The Fourth Age

In “The Epilogue” in “Sauron Defeated”, Aragorn took a journey to the Shire in SR 1436. Before his arrival, he sent a letter to Sam:

“Elessar Aragorn Arathornsson the Elfstone King of Gondor and Lord of the Westlands will approach the Bridge of Baranduin on the first day of Spring, or in the Shire-reckoning the twenty-fifth day of March next, and desires there to greet all his friends. In especial he desires to see Master Samwise Mayor of the Shire, and Rose his wife, and Elanor, Rose, Goldilocks and Daisie his daughters, and Frodo, Merry, and Pippin and Hamfast his sons.” (Sauron Defeated)

In Version B of “The Epilogue”, there is mention of another journey that Aragorn took to the Shire in the early days of his reign, when Elanor was only a baby. Sam also mentioned that he thought Aragorn would take them to his great house at Lake Evendim.

Aragorn and Arwen lived together in glory and bliss for 120 years, and during that time Arwen gave birth to their son, Eldarion, and a number of daughters.

But eventually Aragorn felt the approach of old age and knew that his time in Middle-earth was coming to a close.

He chose to leave then, with Eldarion ready for kingship, and before he would have to go through illness or old age. It was March 1st, FA 120.

“Then going to the House of the Kings in the Silent Street, Aragorn laid him down on the long bed that had been prepared for him. There he said farewell to Eldarion, and gave into his hands the winged crown of Gondor and the sceptre of Arnor; and then all left him save Arwen, and she stood alone by his bed. And for all her wisdom and lineage she could not forbear to plead with him to stay yet for a while. She was not yet weary of her days, and thus she tasted the bitterness of the mortality that she had taken upon her.

“Estel, Estel!” she cried, and with that even as he took her hand and kissed it, he fell into sleep. Then a great beauty was revealed in him, so that all who after came there looked on him in wonder; for they saw that the grace of his youth, and the valour of his manhood, and the wisdom and majesty of his age were blended together. And long there he lay, an image of the splendour of the Kings of Men in glory undimmed before the breaking of the world.” (“The Lord of the Rings”, Appendix A)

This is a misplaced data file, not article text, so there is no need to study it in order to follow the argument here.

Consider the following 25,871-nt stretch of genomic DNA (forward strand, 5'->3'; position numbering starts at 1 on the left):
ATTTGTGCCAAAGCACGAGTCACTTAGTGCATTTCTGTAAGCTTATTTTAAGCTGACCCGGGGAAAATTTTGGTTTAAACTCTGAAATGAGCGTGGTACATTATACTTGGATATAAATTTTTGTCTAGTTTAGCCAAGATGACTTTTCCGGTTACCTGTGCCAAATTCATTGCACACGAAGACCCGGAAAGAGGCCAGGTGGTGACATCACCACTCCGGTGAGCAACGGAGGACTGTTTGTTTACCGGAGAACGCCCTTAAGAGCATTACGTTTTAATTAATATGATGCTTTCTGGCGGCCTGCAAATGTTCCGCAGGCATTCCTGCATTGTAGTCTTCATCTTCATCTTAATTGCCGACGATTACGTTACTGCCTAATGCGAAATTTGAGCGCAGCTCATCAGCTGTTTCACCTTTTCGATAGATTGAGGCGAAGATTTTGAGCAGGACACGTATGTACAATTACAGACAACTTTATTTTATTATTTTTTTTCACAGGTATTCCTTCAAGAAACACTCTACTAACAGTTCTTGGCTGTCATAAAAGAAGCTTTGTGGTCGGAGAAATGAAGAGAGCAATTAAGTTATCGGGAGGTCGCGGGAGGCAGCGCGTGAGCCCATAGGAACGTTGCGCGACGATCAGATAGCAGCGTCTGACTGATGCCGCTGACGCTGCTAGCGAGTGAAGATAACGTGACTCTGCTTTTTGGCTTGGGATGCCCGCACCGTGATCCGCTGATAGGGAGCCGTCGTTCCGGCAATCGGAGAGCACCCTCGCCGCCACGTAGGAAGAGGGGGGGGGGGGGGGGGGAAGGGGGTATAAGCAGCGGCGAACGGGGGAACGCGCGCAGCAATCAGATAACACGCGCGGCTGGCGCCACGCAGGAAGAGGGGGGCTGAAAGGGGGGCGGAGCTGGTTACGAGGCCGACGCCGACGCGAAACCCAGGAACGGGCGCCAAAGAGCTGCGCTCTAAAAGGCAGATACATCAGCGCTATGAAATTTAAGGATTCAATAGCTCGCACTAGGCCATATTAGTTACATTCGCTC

The death of Aragorn was of a form taken by the Númenorean Kings of old.

“It was also the Elvish (and uncorrupted Númenórean view that a ‘good’ Man would or should die voluntarily by surrender with trust before being compelled (as did Aragorn). This may have been the nature of unfallen Man; though compulsion would not threaten him: he would desire and ask to be allowed to ‘go on’ to a higher state.” (Letters #212)

Old ideas from HoME – Trotter the Hobbit

Aragorn in a good number of early drafts of LotR was actually a hobbit called Trotter, and even while he changed from a wandering hobbit to a hobbit-Ranger to a human Ranger, he kept the same name. Even very late in the book’s construction, Aragorn was declaring that his House would be named Trotter (“War of the Ring”). The ideas behind the alteration from Trotter to Aragorn can be seen best in “The Return of the Shadow”, using the following series of quotes:

In “Queries and Alterations” (“The Return of the Shadow”):

“Rangers are best not as hobbits, perhaps. But either Trotter (as a ranger) must be not a hobbit, or someone very well known. … I thought of making Trotter into Fosco Took (Bilbo’s first cousin) who vanished when a lad, owing to Gandalf. Who is Trotter? He must have had some bitter acquaintance with Ring-wraiths &c.”

In “New Uncertainties and New Projections” (“The Return of the Shadow”):

“Most interesting are the statements that Trotter was Peregrin Boffin, standing in the same sort of relationship to Bilbo as did Frodo, but older than Frodo, and that running off into the wide world he had found his way to Mordor.”

In “In the House of Elrond”(“The Return of the Shadow”):

“Trotter had better not be a hobbit – but a Ranger, remainder of Western Men”

In “The Ring Goes South” (“The Return of the Shadow”):

“I would be inclined to think that the original figure (the mysterious person who encounters the hobbits in the inn at Bree) was capable of development in different directions without losing important elements of his ‘identity’ as a recognisable character – even though the choice of one direction or another would lead to quite different historical and racial ‘identities’ in Middle-earth. So Trotter was not simply switched from Hobbit to Man – though such a switch could take place in the case of Mr Butterbur with very little disturbance. Rather, he had been potentially Aragorn for a long time; and when my father decided that Trotter was Aragorn and was not Peregrin Boffin his stature and his history were totally changed, but a great deal of the ‘indivisible’ Trotter remained in Aragorn and determined his nature.”


– The Lord of the Rings

– The War of the Ring
– The Return of the Shadow
– The Letters of JRR Tolkien

– The Road to Middle-earth (Shippey)